Using the clumsy metaphor of doors that open onto new lives, Hamid whisks Nadia and Saeed through a black door somewhere in their beleaguered city—and, miraculously, they find themselves on a sunny beach on the island of Mykonos, Greece. With this one swift diversion, Hamid has bypassed what has become one of the signature experiences of Middle Eastern refugees: the grueling and perilous journey from their native country to one of the gateways to Europe. Then he does it again, and again, and again. Several doors later, after a lengthy stay in an unrecognizable version of London, where "millions" of refugees have gathered and come under attack by nativist gangs and the British Army, they move on again, through another black door. The couple then end up in a shack on a mountaintop in Marin County, California, never having set foot in a car or on a ship, a railroad, or an airplane. Oh, and Native American traders show up nearby in Marin! (If you're ever in Marin County, I strongly suspect you'll have a hard time finding Native Americans of any occupation. However, there is a Native American Museum there.)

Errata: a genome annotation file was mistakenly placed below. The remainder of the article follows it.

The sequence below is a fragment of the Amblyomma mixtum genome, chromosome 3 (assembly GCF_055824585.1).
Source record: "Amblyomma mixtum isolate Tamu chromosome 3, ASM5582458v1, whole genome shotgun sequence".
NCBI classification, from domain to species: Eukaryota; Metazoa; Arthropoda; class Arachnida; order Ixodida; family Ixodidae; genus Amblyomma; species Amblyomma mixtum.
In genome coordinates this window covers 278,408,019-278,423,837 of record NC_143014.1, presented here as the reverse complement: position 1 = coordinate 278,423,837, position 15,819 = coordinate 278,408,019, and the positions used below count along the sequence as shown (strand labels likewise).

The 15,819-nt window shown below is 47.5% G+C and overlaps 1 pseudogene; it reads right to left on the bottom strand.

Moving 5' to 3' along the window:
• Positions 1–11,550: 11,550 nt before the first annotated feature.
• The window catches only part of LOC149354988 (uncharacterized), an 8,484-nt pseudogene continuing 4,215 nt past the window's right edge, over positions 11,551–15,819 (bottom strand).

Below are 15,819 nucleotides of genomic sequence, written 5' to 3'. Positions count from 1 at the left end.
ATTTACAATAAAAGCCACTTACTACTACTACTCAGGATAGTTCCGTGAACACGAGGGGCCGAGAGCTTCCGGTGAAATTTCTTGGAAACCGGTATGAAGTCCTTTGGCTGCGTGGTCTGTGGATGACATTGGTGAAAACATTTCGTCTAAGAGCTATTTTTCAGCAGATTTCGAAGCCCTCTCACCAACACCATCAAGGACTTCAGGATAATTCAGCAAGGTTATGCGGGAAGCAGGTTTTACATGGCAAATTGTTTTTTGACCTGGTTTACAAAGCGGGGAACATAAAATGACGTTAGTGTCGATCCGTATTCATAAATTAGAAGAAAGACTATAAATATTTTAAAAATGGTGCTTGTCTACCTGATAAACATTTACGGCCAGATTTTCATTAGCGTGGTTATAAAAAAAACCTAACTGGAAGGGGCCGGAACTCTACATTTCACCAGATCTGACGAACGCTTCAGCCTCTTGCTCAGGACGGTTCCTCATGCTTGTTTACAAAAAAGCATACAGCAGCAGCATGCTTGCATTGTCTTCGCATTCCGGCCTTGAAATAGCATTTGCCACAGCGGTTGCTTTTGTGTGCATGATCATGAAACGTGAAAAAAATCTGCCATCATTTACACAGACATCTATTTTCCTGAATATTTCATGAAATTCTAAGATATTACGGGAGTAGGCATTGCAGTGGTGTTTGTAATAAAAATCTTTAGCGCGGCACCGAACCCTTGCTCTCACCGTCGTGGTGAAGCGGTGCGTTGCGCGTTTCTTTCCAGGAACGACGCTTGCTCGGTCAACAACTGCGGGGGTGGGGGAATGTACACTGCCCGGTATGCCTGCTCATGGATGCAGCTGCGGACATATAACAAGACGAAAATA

To compound the confusion, the story of Nadia and Saeed is unaccountably interrupted with pointless scenes involving people they never meet in cities they never visit: San Diego, Amsterdam, Marrakesh, Tijuana, and others. There is no discernible reason for these scenes, other than to make this slim volume just ever so slightly thicker.
Were Hamid's style compelling, I might be inclined to forgive some of these blunders. But it's not. Run-on sentences, some of them a page long or longer, interrupt the flow of the story.
Perhaps Mohsin Hamid was simply not the right person to write a novel about refugees. After all, though he was born in Lahore, Pakistan, he spent much of his childhood in the United States; his father was a university professor who was studying for a Ph.D. at Stanford. Hamid returned to the U.S. at age 18 to study at Princeton and Harvard Law School. This isn't exactly the profile of a Middle Eastern refugee, is it?